Dale-Perera A.,Addictions and Offender Care |
Alam F.,Soho Center for Health |
Barker P.,Public Health Direc.
Journal of Substance Use | Year: 2015
Background: Project Access UK was designed to provide real-world observations on the status of medication-assisted treatment (MAT) of opioid dependence.Methods: 544 respondents from three groups (physicians, patients in MAT and out-of-treatment users) were interviewed or completed questionnaires.Results: Patient reasons for seeking treatment included ending their dependence and improving their health and well-being. Patients and users reported a mean of 4.0 versus 2.7 prior MAT episodes, but patient awareness of the main treatment options varied from 94% for methadone to 46% for buprenorphine-naloxone. Among patients, 49% requested a specific medication (mostly methadone) and 78% of requests were granted. Forty percent of patients were not currently receiving psychosocial or key- working support. Daily supervised dosing was most commonly cited as a condition of staying in treatment with the biggest impact on daily life (36%). Among patients, 56% continued to use illicit drugs on top of their MAT and few (7%) were in employment. The majority of patients (56%) and users (51%) had been in prison (an average of 6.8 times).Conclusion: Patients are motivated to recover. However, the full range of evidence-based interventions are not fully utilised and many patients cycle repeatedly through periods of treatment, relapse and imprisonment. © 2015 Taylor & Francis Group, LLC. Source
El Hassan I.M.,Jazan University |
Sahly A.,Ministry of Health |
Alzahrani M.H.,Public Health Direc. |
Alhakeem R.F.,Ministry of Health |
And 16 more authors.
Malaria Journal | Year: 2015
Background: The draft Global Technical Strategy for malaria aims to eliminate malaria from at least 10 countries by 2020. Yemen and Saudi Arabia remain the last two countries on the Arabian Peninsula yet to achieve elimination. Over the last 50 years, systematic efforts to control malaria in the Kingdom of Saudi Arabia has successfully reduced malaria cases to a point where malaria is now constrained largely to Jazan Province, the most south-western area along the Red Sea. The progress toward elimination in this province is reviewed between 2000 and 2014. Methods: Data were obtained from the Ministry of Health case-reporting systems, activity reports, unpublished consultants reports, and relevant scientific published papers. Sub-provincial population data were obtained the national household censuses undertaken in 2004 and 2010. Rainfall data were obtained from the Meteorological Department in Jazan. Results: Between 2000 and 2014 there were 5522 locally acquired cases of malaria and 9936 cases of imported malaria. A significant reduction in locally acquired malaria cases was observed from 2000 to 2014, resulting in an average annual incidence (2010-2014) of 0.3 cases per 10,000 population. Conversely imported cases, since 2000, remain consistent and higher than locally acquired cases, averaging between 250 and 830 cases per year. The incidence of locally acquired cases is heterogeneous across the Province, with only a few health districts contributing the majority of the cases. The overall decline in malaria case incidence can be attributed to coincidental expansion of control efforts and periods of exceptionally low rainfall. Conclusions: Jazan province is poised to achieve malaria elimination. There is a need to change from a policy of passive case detection to reactively and proactively detecting infectious reservoirs that require new approaches to surveillance. These should be combined with advanced epidemiological tools to improve the definitions of epidemiological receptive and hotspot malaria risk mapping. The single largest threat currently remains the risks posed by imported infections from Yemen. © 2015 El Hassan et al. Source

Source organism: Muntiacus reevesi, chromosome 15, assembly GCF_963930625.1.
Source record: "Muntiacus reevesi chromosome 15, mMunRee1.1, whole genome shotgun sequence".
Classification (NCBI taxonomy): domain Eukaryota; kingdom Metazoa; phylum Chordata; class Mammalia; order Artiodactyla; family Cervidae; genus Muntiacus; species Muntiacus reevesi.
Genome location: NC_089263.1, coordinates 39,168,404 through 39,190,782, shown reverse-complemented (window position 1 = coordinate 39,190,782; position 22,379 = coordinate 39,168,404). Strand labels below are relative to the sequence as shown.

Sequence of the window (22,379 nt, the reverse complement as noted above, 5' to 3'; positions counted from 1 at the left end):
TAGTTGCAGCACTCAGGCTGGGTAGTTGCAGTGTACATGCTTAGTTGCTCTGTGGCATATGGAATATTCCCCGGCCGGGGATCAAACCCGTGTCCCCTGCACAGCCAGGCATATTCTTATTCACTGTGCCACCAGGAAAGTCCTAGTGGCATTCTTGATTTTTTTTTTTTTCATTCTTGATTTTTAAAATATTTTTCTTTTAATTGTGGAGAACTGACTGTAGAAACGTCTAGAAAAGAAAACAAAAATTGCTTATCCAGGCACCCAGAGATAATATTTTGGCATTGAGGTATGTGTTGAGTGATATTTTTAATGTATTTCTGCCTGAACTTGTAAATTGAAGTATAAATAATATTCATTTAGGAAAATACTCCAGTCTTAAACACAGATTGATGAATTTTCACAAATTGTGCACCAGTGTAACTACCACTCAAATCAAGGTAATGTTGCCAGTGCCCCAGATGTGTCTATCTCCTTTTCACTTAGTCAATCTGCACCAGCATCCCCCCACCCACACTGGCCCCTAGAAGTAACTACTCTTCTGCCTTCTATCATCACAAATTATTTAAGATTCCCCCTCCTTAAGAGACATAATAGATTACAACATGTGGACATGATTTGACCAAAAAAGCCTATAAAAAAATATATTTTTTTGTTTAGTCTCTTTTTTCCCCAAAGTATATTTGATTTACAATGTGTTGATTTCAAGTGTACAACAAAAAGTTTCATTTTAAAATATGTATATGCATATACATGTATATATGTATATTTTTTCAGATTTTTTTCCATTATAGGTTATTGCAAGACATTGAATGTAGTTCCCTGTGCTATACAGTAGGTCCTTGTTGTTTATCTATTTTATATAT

Ambatipudi S.,International Agency for Research on Cancer IARC |
Cuenin C.,International Agency for Research on Cancer IARC |
Hernandez-Vargas H.,International Agency for Research on Cancer IARC |
Ghantous A.,International Agency for Research on Cancer IARC |
And 36 more authors.
Epigenomics | Year: 2016
Aim: Epigenetic changes may occur in response to environmental stressors, and an altered epigenome pattern may represent a stable signature of environmental exposure. Materials & methods: Here, we examined the potential of DNA methylation changes in 910 prediagnostic peripheral blood samples as a marker of exposure to tobacco smoke in a large multinational cohort. Results: We identified 748 CpG sites that were differentially methylated between smokers and nonsmokers, among which we identified novel regionally clustered CpGs associated with active smoking. Importantly, we found a marked reversibility of methylation changes after smoking cessation, although specific genes remained differentially methylated up to 22 years after cessation. Conclusion: Our study has comprehensively cataloged the smoking-associated DNA methylation alterations and showed that these alterations are reversible after smoking cessation. © 2016 International Agency for Research on Cancer. Source
Matcham F.,Kings College London |
McNally L.,Public Health Direc. |
Vogt F.,Kings College London
British Journal of Health Psychology | Year: 2014